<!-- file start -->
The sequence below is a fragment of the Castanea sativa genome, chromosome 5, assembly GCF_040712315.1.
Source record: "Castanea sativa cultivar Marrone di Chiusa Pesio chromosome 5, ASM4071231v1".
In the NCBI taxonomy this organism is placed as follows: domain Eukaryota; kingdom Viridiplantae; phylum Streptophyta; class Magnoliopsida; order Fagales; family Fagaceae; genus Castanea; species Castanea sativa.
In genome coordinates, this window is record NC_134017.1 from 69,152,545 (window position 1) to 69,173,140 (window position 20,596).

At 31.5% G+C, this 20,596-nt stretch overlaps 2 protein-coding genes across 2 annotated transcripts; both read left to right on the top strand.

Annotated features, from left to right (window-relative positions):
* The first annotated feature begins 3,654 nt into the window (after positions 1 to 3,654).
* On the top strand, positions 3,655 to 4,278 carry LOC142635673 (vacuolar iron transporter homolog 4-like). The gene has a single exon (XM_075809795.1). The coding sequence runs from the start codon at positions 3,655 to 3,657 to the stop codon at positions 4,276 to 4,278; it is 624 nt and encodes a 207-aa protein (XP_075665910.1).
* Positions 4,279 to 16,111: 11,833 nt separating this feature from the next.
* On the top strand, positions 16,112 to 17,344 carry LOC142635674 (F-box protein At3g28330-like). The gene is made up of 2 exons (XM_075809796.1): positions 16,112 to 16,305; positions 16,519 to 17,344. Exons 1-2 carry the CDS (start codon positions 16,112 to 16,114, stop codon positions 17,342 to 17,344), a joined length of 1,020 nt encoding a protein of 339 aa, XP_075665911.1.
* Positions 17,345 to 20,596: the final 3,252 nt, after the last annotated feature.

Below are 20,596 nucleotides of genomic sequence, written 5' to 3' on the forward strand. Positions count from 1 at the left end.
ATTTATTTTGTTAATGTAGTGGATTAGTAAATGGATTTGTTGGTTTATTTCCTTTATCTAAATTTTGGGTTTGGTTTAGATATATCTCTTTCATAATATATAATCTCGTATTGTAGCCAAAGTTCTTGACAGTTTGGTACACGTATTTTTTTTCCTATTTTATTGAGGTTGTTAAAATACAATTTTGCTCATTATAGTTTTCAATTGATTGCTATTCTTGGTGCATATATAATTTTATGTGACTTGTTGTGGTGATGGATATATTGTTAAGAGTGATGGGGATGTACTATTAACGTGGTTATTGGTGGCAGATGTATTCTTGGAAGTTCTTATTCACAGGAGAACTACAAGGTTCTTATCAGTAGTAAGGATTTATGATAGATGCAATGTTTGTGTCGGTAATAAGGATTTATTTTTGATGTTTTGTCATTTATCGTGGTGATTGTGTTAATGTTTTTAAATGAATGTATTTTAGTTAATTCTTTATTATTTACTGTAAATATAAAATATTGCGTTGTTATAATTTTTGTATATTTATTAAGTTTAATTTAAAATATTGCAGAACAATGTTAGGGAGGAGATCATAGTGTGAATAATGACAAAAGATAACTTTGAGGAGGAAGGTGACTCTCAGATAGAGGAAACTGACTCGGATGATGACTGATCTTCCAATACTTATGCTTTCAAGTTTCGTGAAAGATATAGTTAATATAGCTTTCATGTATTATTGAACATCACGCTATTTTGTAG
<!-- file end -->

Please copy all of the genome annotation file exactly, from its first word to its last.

The sequence below is a fragment of the Castanea sativa genome, chromosome 5, assembly GCF_040712315.1.
Source record: "Castanea sativa cultivar Marrone di Chiusa Pesio chromosome 5, ASM4071231v1".
In the NCBI taxonomy this organism is placed as follows: domain Eukaryota; kingdom Viridiplantae; phylum Streptophyta; class Magnoliopsida; order Fagales; family Fagaceae; genus Castanea; species Castanea sativa.
In genome coordinates, this window is record NC_134017.1 from 69,152,545 (window position 1) to 69,173,140 (window position 20,596).

At 31.5% G+C, this 20,596-nt stretch overlaps 2 protein-coding genes across 2 annotated transcripts; both read left to right on the top strand.

Annotated features, from left to right (window-relative positions):
* The first annotated feature begins 3,654 nt into the window (after positions 1 to 3,654).
* On the top strand, positions 3,655 to 4,278 carry LOC142635673 (vacuolar iron transporter homolog 4-like). The gene has a single exon (XM_075809795.1). The coding sequence runs from the start codon at positions 3,655 to 3,657 to the stop codon at positions 4,276 to 4,278; it is 624 nt and encodes a 207-aa protein (XP_075665910.1).
* Positions 4,279 to 16,111: 11,833 nt separating this feature from the next.
* On the top strand, positions 16,112 to 17,344 carry LOC142635674 (F-box protein At3g28330-like). The gene is made up of 2 exons (XM_075809796.1): positions 16,112 to 16,305; positions 16,519 to 17,344. Exons 1-2 carry the CDS (start codon positions 16,112 to 16,114, stop codon positions 17,342 to 17,344), a joined length of 1,020 nt encoding a protein of 339 aa, XP_075665911.1.
* Positions 17,345 to 20,596: the final 3,252 nt, after the last annotated feature.

Below are 20,596 nucleotides of genomic sequence, written 5' to 3' on the forward strand. Positions count from 1 at the left end.
ATTTATTTTGTTAATGTAGTGGATTAGTAAATGGATTTGTTGGTTTATTTCCTTTATCTAAATTTTGGGTTTGGTTTAGATATATCTCTTTCATAATATATAATCTCGTATTGTAGCCAAAGTTCTTGACAGTTTGGTACACGTATTTTTTTTCCTATTTTATTGAGGTTGTTAAAATACAATTTTGCTCATTATAGTTTTCAATTGATTGCTATTCTTGGTGCATATATAATTTTATGTGACTTGTTGTGGTGATGGATATATTGTTAAGAGTGATGGGGATGTACTATTAACGTGGTTATTGGTGGCAGATGTATTCTTGGAAGTTCTTATTCACAGGAGAACTACAAGGTTCTTATCAGTAGTAAGGATTTATGATAGATGCAATGTTTGTGTCGGTAATAAGGATTTATTTTTGATGTTTTGTCATTTATCGTGGTGATTGTGTTAATGTTTTTAAATGAATGTATTTTAGTTAATTCTTTATTATTTACTGTAAATATAAAATATTGCGTTGTTATAATTTTTGTATATTTATTAAGTTTAATTTAAAATATTGCAGAACAATGTTAGGGAGGAGATCATAGTGTGAATAATGACAAAAGATAACTTTGAGGAGGAAGGTGACTCTCAGATAGAGGAAACTGACTCGGATGATGACTGATCTTCCAATACTTATGCTTTCAAGTTTCGTGAAAGATATAGTTAATATAGCTTTCATGTATTATTGAACATCACGCTATTTTGTAG